Mario Hernández
Head of the Tax Mining Practice
KPMG in Mexico
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Insight

Main Challenges and Opportunities Facing the Mining Industry

Wed, 10/16/2019 - 16:51

The Mexican mining industry has been a generator of foreign exchange and employment in recent years, thanks to Mexico's significant mining potential. This makes it attractive for foreign investment, an important part of which has come from Canada. Therefore, it is important to review the main challenges and opportunities the industry faces and will face in the coming years.

The country remains in a stage of exploration and incipient exploitation; there are still several areas or regions that have potential and have not been exploited. This definitely represents an opportunity for companies that are in the exploration and exploitation stages. The mining industry will face certain challenges that it will have to manage in order to ensure that mining operations in Mexico are efficient. Sufficient security and legal and fiscal certainty are key.

In this context, uncertainty about the course of the world economy may represent an opportunity for precious metals, such as gold and silver, which usually see their best values in times of economic uncertainty. However, this also represents a challenge for other minerals or metals used in construction and infrastructure, as their values or the level of their consumption may decrease as the economies of the countries that use them begin to slow down.

Another important factor is the global trend to bring closer scrutiny to international financing structures, which, over the years, have been implemented to finance mining projects. With the worldwide trend to review structures that may be generating double nontaxation issues, mining companies may be affected in terms of corporate taxes that are paid to the various countries where the funding organizations reside. That may lead to higher interest rates.

Mining companies have also faced a scarcity of financing for exploration, not only in Mexico. With the level of metal prices in the market and failed projects of past years, access to financing for new developments has been affected. This causes companies to look for alternative sources of financing, which in many cases, increase the levels of return to be obtained by new projects.

In the national context, the challenges faced by mining companies will be seen particularly in the following areas:

  1. Legal certainty in the use of the concessions granted, without this being affected by environmental issues or issues of consultations on the rights of indigenous peoples or communities.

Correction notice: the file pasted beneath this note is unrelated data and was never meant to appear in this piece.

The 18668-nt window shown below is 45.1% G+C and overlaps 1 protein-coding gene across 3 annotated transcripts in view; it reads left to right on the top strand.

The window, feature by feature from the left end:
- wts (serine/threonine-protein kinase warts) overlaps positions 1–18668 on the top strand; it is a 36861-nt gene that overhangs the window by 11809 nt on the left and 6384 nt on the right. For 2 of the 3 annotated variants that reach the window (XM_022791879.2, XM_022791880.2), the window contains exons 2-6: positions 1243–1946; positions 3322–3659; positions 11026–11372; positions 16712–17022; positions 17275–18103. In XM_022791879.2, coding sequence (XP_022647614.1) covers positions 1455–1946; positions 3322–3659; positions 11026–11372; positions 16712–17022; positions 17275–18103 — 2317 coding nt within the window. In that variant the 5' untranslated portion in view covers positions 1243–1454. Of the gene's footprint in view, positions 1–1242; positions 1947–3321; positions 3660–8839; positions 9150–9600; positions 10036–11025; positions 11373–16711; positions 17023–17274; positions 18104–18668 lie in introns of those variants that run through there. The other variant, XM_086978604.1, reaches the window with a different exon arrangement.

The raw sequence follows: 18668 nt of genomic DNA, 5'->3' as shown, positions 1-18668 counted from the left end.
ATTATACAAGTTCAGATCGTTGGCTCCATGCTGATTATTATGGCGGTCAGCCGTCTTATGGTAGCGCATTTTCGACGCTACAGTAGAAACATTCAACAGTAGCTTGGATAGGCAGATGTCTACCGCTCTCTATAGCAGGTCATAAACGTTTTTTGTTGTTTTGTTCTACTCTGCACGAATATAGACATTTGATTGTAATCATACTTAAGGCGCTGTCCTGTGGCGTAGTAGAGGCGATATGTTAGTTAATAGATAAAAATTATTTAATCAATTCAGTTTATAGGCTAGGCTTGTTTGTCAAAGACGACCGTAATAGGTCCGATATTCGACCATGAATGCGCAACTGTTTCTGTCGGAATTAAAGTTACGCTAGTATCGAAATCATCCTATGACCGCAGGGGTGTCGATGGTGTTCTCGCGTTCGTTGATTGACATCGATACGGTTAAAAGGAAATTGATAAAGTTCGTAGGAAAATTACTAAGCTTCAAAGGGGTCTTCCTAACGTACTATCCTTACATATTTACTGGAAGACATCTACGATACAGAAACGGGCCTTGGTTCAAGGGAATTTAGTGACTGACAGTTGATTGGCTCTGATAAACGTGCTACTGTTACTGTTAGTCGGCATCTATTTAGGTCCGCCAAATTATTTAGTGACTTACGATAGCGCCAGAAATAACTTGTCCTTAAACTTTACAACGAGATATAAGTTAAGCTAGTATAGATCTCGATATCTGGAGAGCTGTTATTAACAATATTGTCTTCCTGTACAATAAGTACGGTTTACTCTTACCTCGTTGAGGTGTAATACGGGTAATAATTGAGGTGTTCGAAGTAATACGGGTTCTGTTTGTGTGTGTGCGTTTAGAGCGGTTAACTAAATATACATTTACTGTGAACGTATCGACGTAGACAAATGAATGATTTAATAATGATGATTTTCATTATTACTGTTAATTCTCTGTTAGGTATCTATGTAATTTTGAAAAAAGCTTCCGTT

2. Certainty regarding the tax regime in Mexico, which will apparently not have significant modifications during the current six-year period.

Regarding point number two, however, Mexico's fiscal framework will in some way inhibit foreign investment by establishing the mining rights regime, especially the special mining rights regime. Although it was established in 2014, it has not been reviewed to determine whether the applicable tax on it is consistent with what other mining countries have established, taking into consideration the world trends on the payment of this type of rights.

Another challenge facing mining companies is the Mexican government’s restriction on the payment of its value added tax (VAT) balance refunds. This generates financing problems, since the working capital of the mining companies, especially when they are in stages of exploration and infrastructure development, is scarce, and the withholding of VAT by the authority, or the delay in the payment of the corresponding returns, causes them to seek sources of financing, which, as mentioned above, are currently scarce or onerous.

An additional challenge that mining companies will face is closely linked to the development of technology, especially in terms of updating or digitalizing processes, which tends to reduce the use of personnel. Companies must carry out an adequate mix of process updating and personnel use, especially if they are committed to the communities in which they work. This should be done despite the risk of generating controversies with them or even with mining unions. The mining industry, like others in the country, is not immune to the challenges faced nationally and internationally, but, unlike others, it cannot go to another jurisdiction, since the deposits are located in the country. For this reason, it is convenient that, as far as possible, the Mexican government grants legal and fiscal certainty to the participants of the sector. Also, also as far as possible, it is crucial that the fiscal system becomes more efficient.